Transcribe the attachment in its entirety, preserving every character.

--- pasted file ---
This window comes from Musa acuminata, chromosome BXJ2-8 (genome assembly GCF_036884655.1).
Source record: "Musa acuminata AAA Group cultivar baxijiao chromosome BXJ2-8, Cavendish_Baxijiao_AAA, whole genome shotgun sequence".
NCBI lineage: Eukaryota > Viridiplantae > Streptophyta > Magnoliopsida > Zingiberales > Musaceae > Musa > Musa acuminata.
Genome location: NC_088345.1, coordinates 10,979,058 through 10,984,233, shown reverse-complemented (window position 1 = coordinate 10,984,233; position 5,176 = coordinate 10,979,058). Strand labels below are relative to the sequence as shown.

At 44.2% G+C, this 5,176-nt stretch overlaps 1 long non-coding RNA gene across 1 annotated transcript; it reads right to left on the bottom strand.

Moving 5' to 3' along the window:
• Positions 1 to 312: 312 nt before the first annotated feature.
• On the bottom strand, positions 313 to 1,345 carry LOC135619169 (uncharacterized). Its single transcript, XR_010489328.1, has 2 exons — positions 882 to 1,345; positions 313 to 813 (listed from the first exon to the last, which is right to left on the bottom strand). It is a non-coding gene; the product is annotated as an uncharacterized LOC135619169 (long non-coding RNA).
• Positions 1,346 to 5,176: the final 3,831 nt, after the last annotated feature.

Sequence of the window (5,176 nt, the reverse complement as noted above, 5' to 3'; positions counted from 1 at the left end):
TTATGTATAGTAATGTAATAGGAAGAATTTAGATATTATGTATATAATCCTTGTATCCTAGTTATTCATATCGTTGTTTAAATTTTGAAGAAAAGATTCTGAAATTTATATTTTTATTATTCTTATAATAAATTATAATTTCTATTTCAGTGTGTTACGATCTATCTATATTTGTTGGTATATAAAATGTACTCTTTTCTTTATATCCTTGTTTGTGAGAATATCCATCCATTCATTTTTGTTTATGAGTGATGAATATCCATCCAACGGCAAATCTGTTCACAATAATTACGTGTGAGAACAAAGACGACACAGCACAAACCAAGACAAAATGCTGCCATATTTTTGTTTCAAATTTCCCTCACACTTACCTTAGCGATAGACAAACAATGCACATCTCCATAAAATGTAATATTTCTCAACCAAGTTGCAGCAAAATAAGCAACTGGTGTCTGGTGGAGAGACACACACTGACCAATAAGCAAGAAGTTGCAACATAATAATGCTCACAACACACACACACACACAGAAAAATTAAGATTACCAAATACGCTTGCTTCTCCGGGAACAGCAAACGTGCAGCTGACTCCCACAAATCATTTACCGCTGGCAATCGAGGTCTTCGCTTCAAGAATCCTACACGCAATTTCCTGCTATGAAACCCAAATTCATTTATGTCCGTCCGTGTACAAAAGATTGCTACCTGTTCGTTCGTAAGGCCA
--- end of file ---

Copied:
This window comes from Musa acuminata, chromosome BXJ2-8 (genome assembly GCF_036884655.1).
Source record: "Musa acuminata AAA Group cultivar baxijiao chromosome BXJ2-8, Cavendish_Baxijiao_AAA, whole genome shotgun sequence".
NCBI lineage: Eukaryota > Viridiplantae > Streptophyta > Magnoliopsida > Zingiberales > Musaceae > Musa > Musa acuminata.
Genome location: NC_088345.1, coordinates 10,979,058 through 10,984,233, shown reverse-complemented (window position 1 = coordinate 10,984,233; position 5,176 = coordinate 10,979,058). Strand labels below are relative to the sequence as shown.

At 44.2% G+C, this 5,176-nt stretch overlaps 1 long non-coding RNA gene across 1 annotated transcript; it reads right to left on the bottom strand.

Moving 5' to 3' along the window:
• Positions 1 to 312: 312 nt before the first annotated feature.
• On the bottom strand, positions 313 to 1,345 carry LOC135619169 (uncharacterized). Its single transcript, XR_010489328.1, has 2 exons — positions 882 to 1,345; positions 313 to 813 (listed from the first exon to the last, which is right to left on the bottom strand). It is a non-coding gene; the product is annotated as an uncharacterized LOC135619169 (long non-coding RNA).
• Positions 1,346 to 5,176: the final 3,831 nt, after the last annotated feature.

Sequence of the window (5,176 nt, the reverse complement as noted above, 5' to 3'; positions counted from 1 at the left end):
TTATGTATAGTAATGTAATAGGAAGAATTTAGATATTATGTATATAATCCTTGTATCCTAGTTATTCATATCGTTGTTTAAATTTTGAAGAAAAGATTCTGAAATTTATATTTTTATTATTCTTATAATAAATTATAATTTCTATTTCAGTGTGTTACGATCTATCTATATTTGTTGGTATATAAAATGTACTCTTTTCTTTATATCCTTGTTTGTGAGAATATCCATCCATTCATTTTTGTTTATGAGTGATGAATATCCATCCAACGGCAAATCTGTTCACAATAATTACGTGTGAGAACAAAGACGACACAGCACAAACCAAGACAAAATGCTGCCATATTTTTGTTTCAAATTTCCCTCACACTTACCTTAGCGATAGACAAACAATGCACATCTCCATAAAATGTAATATTTCTCAACCAAGTTGCAGCAAAATAAGCAACTGGTGTCTGGTGGAGAGACACACACTGACCAATAAGCAAGAAGTTGCAACATAATAATGCTCACAACACACACACACACACAGAAAAATTAAGATTACCAAATACGCTTGCTTCTCCGGGAACAGCAAACGTGCAGCTGACTCCCACAAATCATTTACCGCTGGCAATCGAGGTCTTCGCTTCAAGAATCCTACACGCAATTTCCTGCTATGAAACCCAAATTCATTTATGTCCGTCCGTGTACAAAAGATTGCTACCTGTTCGTTCGTAAGGCCA